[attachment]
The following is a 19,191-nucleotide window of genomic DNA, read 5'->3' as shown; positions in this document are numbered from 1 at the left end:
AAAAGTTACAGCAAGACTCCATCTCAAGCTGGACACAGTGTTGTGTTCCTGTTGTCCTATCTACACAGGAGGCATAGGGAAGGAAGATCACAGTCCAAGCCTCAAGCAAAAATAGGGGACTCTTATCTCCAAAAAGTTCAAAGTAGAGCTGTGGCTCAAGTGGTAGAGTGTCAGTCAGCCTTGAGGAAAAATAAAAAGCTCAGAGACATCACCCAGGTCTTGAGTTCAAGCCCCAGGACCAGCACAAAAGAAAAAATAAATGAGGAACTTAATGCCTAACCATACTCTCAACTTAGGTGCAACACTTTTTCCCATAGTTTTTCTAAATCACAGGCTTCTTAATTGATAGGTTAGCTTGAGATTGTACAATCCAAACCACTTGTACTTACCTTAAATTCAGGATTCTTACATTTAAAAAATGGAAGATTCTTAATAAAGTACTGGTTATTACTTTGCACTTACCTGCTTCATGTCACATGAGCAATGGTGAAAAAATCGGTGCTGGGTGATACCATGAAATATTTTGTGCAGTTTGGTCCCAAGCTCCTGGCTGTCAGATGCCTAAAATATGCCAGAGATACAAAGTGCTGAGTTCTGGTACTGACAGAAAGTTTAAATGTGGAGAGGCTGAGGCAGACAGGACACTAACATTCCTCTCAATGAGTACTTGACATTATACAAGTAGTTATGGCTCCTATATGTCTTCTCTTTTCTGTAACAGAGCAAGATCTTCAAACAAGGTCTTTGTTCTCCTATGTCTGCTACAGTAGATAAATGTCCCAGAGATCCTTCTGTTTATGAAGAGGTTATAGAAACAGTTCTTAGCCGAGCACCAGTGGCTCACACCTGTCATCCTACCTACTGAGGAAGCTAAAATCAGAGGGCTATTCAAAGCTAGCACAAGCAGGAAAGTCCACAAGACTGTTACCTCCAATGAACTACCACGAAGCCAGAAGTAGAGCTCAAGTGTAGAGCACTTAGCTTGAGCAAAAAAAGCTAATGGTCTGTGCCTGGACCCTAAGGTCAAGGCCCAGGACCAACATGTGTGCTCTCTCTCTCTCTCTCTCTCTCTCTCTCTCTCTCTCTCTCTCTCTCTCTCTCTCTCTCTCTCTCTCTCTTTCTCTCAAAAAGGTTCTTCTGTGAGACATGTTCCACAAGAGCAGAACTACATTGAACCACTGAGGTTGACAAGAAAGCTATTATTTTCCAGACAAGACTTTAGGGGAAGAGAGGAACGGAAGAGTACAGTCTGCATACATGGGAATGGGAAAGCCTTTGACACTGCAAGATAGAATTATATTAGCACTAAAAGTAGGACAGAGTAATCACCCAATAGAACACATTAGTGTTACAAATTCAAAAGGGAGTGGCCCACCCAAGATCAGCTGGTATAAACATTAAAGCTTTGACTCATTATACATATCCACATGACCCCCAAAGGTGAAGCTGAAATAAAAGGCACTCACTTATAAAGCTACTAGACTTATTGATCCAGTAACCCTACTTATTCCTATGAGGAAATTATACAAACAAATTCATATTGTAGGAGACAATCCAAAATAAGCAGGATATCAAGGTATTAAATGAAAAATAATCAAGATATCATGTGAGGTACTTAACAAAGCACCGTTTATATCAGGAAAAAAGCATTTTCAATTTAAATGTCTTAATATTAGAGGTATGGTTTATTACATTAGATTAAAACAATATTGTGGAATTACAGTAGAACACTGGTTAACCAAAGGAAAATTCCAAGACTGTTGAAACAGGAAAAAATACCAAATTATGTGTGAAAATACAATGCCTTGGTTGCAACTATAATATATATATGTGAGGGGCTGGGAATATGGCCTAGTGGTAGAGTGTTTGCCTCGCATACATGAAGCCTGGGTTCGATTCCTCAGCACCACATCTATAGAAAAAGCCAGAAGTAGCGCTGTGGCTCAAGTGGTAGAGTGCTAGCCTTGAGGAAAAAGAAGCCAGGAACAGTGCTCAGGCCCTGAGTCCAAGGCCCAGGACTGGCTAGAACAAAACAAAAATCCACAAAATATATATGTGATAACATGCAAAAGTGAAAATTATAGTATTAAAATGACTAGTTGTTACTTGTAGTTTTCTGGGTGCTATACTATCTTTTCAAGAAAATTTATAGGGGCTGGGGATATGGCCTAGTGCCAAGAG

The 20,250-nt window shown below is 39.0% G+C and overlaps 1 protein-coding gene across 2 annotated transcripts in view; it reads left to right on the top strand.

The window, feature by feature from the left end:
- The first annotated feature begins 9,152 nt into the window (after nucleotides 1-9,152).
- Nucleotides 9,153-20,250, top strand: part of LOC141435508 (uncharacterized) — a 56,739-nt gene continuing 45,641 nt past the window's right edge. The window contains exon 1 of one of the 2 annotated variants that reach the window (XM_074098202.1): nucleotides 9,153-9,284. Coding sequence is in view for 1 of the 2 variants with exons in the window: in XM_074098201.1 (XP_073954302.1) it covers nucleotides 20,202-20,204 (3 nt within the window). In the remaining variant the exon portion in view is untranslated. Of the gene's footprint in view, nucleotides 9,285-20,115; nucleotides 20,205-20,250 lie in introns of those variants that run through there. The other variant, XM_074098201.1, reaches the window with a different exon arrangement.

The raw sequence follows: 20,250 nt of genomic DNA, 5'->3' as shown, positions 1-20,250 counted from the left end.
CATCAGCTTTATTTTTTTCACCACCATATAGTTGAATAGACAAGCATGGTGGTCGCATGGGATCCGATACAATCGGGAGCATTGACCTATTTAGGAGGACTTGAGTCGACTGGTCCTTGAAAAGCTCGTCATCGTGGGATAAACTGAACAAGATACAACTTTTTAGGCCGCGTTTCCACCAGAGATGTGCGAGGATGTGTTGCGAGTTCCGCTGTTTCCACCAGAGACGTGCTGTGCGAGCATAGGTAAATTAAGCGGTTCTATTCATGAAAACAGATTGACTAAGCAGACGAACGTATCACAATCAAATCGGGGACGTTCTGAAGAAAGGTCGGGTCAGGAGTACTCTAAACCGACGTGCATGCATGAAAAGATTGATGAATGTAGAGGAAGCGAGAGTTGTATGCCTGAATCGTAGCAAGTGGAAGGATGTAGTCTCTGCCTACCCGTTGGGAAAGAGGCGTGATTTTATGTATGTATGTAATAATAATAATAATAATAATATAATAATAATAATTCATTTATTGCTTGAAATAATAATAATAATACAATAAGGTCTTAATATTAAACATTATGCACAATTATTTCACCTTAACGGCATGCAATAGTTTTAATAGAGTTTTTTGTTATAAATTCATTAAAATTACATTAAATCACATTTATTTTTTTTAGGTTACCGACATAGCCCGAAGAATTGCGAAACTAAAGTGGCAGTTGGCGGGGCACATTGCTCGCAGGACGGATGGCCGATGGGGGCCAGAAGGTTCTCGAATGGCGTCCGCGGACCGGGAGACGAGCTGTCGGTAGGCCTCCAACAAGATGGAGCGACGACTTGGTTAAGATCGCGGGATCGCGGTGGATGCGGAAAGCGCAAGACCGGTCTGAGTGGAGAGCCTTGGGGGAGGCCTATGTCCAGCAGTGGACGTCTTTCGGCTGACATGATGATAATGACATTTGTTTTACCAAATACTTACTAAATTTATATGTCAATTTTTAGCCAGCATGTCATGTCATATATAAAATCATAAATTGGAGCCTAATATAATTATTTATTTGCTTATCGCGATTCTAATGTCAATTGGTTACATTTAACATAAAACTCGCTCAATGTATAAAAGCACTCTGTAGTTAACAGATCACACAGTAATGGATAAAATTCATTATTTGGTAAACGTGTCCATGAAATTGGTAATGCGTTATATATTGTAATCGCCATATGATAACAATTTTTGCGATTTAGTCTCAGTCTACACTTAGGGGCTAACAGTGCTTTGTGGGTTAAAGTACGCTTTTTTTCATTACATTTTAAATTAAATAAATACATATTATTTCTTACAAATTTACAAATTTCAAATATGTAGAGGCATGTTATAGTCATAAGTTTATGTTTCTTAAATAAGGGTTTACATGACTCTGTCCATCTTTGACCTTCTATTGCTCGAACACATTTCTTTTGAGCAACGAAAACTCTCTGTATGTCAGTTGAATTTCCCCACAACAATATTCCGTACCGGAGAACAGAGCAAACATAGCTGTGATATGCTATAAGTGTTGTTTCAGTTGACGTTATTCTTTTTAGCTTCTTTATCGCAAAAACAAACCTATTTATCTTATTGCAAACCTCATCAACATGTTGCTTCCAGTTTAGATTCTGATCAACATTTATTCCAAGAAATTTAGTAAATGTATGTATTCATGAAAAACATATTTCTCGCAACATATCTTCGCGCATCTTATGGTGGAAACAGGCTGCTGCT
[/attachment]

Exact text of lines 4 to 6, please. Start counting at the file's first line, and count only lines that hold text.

The window, feature by feature from the left end:
- The first annotated feature begins 9,152 nt into the window (after nucleotides 1-9,152).
- Nucleotides 9,153-20,250, top strand: part of LOC141435508 (uncharacterized) — a 56,739-nt gene continuing 45,641 nt past the window's right edge. The window contains exon 1 of one of the 2 annotated variants that reach the window (XM_074098202.1): nucleotides 9,153-9,284. Coding sequence is in view for 1 of the 2 variants with exons in the window: in XM_074098201.1 (XP_073954302.1) it covers nucleotides 20,202-20,204 (3 nt within the window). In the remaining variant the exon portion in view is untranslated. Of the gene's footprint in view, nucleotides 9,285-20,115; nucleotides 20,205-20,250 lie in introns of those variants that run through there. The other variant, XM_074098201.1, reaches the window with a different exon arrangement.